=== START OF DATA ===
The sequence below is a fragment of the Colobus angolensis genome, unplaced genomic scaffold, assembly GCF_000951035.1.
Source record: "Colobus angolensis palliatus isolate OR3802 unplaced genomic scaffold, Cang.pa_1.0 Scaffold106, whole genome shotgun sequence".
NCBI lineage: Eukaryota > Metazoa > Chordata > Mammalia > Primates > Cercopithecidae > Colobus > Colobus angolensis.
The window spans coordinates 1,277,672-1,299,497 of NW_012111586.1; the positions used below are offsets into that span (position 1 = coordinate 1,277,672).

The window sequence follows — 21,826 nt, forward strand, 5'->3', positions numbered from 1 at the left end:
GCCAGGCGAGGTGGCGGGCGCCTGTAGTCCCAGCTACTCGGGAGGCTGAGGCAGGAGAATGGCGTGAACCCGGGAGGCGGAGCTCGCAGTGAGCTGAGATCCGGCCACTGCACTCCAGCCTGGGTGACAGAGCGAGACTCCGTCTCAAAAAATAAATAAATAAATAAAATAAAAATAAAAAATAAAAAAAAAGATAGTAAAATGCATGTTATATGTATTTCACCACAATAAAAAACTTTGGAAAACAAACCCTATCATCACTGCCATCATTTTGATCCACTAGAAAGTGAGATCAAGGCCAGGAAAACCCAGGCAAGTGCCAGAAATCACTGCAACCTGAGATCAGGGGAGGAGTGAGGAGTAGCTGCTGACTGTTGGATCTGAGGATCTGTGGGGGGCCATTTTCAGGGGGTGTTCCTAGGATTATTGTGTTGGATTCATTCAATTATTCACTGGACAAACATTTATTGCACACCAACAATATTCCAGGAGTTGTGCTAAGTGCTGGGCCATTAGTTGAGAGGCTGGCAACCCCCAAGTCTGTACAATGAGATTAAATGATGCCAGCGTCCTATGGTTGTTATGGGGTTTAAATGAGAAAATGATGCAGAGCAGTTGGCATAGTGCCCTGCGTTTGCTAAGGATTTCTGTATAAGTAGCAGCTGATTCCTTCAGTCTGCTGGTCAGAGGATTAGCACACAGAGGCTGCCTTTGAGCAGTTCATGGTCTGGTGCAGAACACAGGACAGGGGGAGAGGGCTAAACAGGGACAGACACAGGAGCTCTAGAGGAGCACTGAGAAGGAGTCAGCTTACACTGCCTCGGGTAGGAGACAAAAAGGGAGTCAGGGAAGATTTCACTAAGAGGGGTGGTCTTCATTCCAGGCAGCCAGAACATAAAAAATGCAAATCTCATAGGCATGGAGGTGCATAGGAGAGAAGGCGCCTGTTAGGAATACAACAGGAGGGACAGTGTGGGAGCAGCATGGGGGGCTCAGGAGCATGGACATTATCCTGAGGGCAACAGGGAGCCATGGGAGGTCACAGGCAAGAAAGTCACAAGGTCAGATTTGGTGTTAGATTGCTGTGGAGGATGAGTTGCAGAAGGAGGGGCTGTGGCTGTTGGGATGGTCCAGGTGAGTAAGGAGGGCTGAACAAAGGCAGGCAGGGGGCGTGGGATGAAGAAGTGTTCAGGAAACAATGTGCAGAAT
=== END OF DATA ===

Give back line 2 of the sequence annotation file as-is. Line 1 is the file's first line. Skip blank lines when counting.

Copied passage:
Source record: "Colobus angolensis palliatus isolate OR3802 unplaced genomic scaffold, Cang.pa_1.0 Scaffold106, whole genome shotgun sequence".